Tuesday, November 30, 2010

Binocular Snapshot for 11/30/2010

LastDayWatchers how unsustainable are the desperate attempts of Manasseh as the "plundering" continues?

"If you want to think for a moment about how much all of it will cost, mull over this: Last week, the U.S. Central Command, which until now has provided security for the Corps of Engineers in Iraq, announced that the danger was so great that it would continue using a private contractor, Aegis Defense Services, until the engineers can get security teams in place. The cost for adding the month of January to the Central Command contract is $15.3 million."

A State Department inspector general report released last month offers a sense of what it is like for employees at the embassy. It refers to 

"severe restrictions on the movement of mission personnel" because of the city's dangers. It also says the potential for attacks is complicating meetings with Iraqi officials and makes "reaching out to ordinary Iraqi citizens all but impossible."

In that same memo, the officials noted that the embassy compound itself "is being subjected to lethal indirect fire on a daily basis as the result of increasing political instability in Iraq and the general deterioration in the security situation."

Noting that one contractor was killed and 15 others wounded in such an attack in July, the officials said it is 

"highly likely that the security situation will further deteriorate leading up to and after the U.S. military leaves Iraq at the end of 2011."

A State Department travel warning on Iraq, issued Nov. 5, states that while there are fewer incidents, 

"violence and threats against U.S. citizens persist and no region should be considered safe from dangerous conditions, including explosions, kidnappings, and other terrorist and criminal attacks."

It points out that attacks against military and civilian targets throughout Iraq continue, including in the Baghdad's Green Zone, where the embassy is located, and northern Iraq.

Back in June, State's Bureau of Diplomatic Security had approximately 2,700 private contract security personnel in Iraq, 1,800 of whom provided guard service for the embassy and other facilities within the Green Zone, according to a public statement by Charlene R. Lamb, State's deputy assistant secretary for international programs with the Bureau of Diplomatic Security. 

In October, the contract for providing the embassy guards, valued at about $200 million a year, was awarded to SOC-SMG Inc. of Las Vegas.

Meanwhile, the U.S. Army Corps of Engineers' Middle East District is advertising for its own private-security contractor to protect the construction projects it has going in Iraq through September of next year. Because the engineers will be withdrawing gradually from Iraq over that period, the number of sites to be protected gradually goes down. For example, it drops from 11 sites in February to six by May and then down to three in July through September.

However, if you think the job will be an easy one, think again. The engineers will provide the contractor with light-armored and mine-resistant, ambush-protected vehicles along with all weapons and ammunition, including pistols, assault rifles and light machine guns.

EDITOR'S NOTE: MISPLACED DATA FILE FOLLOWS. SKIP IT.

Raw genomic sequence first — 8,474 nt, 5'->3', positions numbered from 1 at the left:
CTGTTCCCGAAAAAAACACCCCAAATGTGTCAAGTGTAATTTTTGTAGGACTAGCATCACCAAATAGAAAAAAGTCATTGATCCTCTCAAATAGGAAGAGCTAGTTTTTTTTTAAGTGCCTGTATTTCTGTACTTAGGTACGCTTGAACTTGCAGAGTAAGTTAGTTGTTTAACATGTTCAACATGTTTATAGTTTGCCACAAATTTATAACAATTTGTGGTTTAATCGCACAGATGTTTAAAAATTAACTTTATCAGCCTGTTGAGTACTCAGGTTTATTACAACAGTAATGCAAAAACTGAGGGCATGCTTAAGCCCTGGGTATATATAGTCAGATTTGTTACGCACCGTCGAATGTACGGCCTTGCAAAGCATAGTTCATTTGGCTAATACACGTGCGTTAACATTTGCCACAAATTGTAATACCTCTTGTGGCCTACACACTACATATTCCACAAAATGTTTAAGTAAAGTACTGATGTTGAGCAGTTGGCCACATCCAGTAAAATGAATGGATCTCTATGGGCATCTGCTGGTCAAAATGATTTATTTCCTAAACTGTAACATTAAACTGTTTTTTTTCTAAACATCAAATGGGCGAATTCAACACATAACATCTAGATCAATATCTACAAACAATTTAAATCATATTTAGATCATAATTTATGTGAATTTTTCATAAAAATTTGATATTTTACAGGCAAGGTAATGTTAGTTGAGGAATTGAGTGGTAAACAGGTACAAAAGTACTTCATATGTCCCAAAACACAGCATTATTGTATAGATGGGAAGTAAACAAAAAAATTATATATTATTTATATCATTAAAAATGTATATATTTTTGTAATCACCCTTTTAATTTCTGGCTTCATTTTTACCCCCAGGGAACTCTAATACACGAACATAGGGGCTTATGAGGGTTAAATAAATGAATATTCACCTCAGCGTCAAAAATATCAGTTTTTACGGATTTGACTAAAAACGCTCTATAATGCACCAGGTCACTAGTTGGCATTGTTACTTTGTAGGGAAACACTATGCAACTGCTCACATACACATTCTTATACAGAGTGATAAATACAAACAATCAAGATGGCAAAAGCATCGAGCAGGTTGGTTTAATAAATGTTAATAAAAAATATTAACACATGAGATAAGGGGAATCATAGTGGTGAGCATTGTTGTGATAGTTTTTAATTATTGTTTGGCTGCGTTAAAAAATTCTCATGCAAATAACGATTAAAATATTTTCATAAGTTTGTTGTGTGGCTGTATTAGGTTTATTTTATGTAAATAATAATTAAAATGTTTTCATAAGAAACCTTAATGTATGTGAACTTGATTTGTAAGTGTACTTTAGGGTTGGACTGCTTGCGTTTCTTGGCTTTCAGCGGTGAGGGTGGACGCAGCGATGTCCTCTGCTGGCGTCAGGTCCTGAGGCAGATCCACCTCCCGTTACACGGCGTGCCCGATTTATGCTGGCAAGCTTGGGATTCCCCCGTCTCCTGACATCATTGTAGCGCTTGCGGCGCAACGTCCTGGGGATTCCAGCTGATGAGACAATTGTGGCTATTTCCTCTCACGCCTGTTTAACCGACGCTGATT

For each site, the contractor must have personnel to staff what are called security reconnaissance teams, whose role is to "facilitate the completion" of each project. These teams are to be composed of as many as nine contractor security employees, five of whom must be Iraqis. Using at least three light-armored vehicles, they are to provide security at the sites seven days a week during daylight hours.

The contractor not only will provide security at the sites but also will have escort teams for military and civilian personnel who visit the sites. Each of these teams will use four of the light-armored vehicles with 11 security guards. The teams also will include at least two certified emergency trauma medics trained in combat lifesaving skills."

Now do the math and you will see how 100% accurate the May 15th Prophecy is!, written at LastDayWatchers

Recommended Reading

"It is not exactly the best of times for the United States in the Middle East. The prospects of Palestinian-Israeli peace grow dimmer by the day. Hamas continues to rule in Gaza. Hizballah's stock of missiles steadily grows, even as it threatens to upend the tenuous civil peace in Lebanon if any of its members are indicted by the Special International Tribunal investigating the death of former prime minister Rafiq al-Hariri. It took Iraq eight grueling months to form a government after U.S.-backed elections, and then only after Muqtada al-Sadr, the fiercest opponent of the American presence in Iraq, played king-maker. Iran might or might not be willing to negotiate with the P5 + 1, but not about its nuclear program, and it continues to act as if it is the rising power in the region.

Why does the United States have all these problems? Because of the Iraq War of 2003, which created two important vacuums in regional politics -- one in the region's balance of power and the other inside of Iraq, each with its own negative consequences for American interests."

Birth Pains 

6.9-magnitude earthquake hit off the southern coast of Japan today